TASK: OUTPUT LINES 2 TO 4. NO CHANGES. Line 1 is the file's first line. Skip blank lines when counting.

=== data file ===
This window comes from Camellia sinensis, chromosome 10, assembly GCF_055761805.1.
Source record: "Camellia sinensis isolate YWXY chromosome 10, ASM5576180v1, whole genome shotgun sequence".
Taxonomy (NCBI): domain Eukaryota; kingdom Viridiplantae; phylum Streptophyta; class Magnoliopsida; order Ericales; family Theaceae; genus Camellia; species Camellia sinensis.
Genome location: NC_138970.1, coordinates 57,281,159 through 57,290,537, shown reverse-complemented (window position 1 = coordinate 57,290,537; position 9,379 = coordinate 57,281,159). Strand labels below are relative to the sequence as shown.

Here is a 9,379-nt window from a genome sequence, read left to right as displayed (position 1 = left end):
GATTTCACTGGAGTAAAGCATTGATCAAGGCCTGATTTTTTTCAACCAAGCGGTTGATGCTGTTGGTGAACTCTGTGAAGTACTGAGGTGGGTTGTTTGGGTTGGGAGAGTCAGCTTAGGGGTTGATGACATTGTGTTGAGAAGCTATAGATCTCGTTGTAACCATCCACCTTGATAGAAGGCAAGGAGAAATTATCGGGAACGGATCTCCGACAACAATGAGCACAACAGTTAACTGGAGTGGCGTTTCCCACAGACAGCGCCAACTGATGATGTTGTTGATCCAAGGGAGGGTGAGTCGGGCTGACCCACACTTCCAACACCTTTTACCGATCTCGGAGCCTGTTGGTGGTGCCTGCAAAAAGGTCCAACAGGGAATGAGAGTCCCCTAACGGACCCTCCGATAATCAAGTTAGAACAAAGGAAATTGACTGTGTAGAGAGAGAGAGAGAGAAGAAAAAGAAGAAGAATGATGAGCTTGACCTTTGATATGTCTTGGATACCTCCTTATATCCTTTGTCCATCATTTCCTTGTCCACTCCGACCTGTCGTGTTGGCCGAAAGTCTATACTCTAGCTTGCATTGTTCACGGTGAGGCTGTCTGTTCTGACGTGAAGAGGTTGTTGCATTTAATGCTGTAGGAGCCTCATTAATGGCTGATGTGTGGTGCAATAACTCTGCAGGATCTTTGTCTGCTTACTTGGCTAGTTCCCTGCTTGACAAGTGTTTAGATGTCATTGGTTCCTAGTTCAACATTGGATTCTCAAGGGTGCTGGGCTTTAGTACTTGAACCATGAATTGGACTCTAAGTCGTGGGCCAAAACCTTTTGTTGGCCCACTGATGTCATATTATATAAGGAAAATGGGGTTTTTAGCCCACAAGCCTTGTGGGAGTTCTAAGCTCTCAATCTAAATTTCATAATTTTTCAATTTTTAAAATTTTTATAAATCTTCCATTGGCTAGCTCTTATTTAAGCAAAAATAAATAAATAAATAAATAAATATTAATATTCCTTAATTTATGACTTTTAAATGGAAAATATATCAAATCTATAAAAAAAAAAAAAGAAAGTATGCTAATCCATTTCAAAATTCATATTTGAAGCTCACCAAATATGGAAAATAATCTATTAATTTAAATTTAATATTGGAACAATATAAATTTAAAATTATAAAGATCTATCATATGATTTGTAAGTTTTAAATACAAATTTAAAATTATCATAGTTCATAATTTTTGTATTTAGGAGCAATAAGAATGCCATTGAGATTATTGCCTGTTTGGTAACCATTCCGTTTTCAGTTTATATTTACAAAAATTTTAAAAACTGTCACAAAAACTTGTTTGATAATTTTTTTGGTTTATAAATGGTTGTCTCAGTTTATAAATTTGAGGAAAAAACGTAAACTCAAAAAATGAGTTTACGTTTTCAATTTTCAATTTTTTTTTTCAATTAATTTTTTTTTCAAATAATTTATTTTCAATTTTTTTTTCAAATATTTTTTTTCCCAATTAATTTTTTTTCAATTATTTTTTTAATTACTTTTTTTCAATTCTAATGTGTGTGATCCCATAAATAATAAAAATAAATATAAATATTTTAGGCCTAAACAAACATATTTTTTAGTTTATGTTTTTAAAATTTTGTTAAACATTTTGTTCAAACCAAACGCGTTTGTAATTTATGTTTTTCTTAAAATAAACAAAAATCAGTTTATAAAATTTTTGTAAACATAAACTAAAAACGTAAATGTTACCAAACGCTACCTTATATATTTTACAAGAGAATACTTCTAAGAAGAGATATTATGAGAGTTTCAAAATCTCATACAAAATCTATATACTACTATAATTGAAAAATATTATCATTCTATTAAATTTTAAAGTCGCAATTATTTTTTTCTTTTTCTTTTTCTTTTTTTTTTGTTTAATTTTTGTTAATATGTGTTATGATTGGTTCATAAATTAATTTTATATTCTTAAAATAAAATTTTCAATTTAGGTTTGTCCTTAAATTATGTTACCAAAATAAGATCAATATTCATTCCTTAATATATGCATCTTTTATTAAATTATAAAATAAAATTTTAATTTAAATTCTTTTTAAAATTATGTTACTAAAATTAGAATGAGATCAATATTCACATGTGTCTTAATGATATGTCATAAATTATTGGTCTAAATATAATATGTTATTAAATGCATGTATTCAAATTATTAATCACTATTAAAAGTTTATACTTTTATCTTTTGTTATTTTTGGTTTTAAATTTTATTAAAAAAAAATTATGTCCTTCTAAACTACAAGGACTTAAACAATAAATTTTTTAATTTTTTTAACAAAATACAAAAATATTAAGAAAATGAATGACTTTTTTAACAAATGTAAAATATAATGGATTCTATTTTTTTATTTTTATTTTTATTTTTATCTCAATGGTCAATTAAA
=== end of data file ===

Source record: "Camellia sinensis isolate YWXY chromosome 10, ASM5576180v1, whole genome shotgun sequence".
Taxonomy (NCBI): domain Eukaryota; kingdom Viridiplantae; phylum Streptophyta; class Magnoliopsida; order Ericales; family Theaceae; genus Camellia; species Camellia sinensis.
Genome location: NC_138970.1, coordinates 57,281,159 through 57,290,537, shown reverse-complemented (window position 1 = coordinate 57,290,537; position 9,379 = coordinate 57,281,159). Strand labels below are relative to the sequence as shown.